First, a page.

Big Ruling For Royalties Distribution

The Justice Department has decided to not make changes to the regulatory agreements that govern ASCAP and BMI, much to the consternation of the two performing rights clearinghouses.  

BMI said it would challenge the decision in federal court while ASCAP said it would “explore legislative solutions,” according to the New York Times. The decision concludes a two-year investigation by the DOJ. ASCAP and BMI asked the DOJ to update consent decrees, which have been constant since 1941, claiming they needed to be updated for the digital age. The department disagreed but said ASCAP and BMI must offer “100 percent licensing” of their songs, according to the NYT.

In other words, because some songs have multiple songwriters, each one possibly repped by a different publishing group, ASCAP and BMI can only offer the song to radio or a digital platform if it provides legal clearance for it and is responsible for distributing the royalties.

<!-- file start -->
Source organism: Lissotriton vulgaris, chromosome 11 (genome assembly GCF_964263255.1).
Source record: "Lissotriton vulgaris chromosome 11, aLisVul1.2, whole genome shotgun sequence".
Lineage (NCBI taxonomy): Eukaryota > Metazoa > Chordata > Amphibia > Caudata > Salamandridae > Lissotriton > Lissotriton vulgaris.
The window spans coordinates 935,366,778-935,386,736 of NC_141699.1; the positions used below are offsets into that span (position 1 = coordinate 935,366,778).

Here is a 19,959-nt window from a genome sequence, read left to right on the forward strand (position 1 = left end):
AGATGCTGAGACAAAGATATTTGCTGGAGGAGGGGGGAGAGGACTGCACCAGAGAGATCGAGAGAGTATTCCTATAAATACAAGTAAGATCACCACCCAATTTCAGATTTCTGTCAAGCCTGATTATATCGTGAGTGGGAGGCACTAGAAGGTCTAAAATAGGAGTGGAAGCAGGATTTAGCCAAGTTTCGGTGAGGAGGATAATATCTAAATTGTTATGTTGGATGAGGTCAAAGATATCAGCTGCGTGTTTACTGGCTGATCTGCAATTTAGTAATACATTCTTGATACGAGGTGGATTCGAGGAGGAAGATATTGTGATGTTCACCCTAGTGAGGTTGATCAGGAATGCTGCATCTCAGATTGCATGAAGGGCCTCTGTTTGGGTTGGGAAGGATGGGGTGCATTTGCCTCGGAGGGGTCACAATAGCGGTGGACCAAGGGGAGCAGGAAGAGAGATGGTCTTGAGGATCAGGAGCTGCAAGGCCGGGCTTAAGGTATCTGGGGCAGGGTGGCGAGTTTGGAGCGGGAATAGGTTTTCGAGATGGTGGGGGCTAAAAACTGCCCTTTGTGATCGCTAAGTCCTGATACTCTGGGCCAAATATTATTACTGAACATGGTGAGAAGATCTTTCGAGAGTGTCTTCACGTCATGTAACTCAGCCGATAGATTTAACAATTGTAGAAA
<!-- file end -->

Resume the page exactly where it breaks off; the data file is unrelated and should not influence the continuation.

Songwriters claim the new rule could increase caution when collaborating with an artist who is a member of a different rights organization. Meanwhile, radio stations and digital platforms could shop for the lowest deal on a song, according to the paper.

How this affects an unregulated competitor like Irving Azoff’s Global Music Rights is uncertain; the company, which reps songwriters like Pharrell Williams and Bruno Mars, could be undermined in its efforts to demand top dollar for its songs because a cowriter from ASCAP or BMI could lower the “100 percent licensing” rate.

However, Global Music Rights, SESAC or other unregulated groups could become more attractive for writers because of the new rules installed for ASCAP and BMI.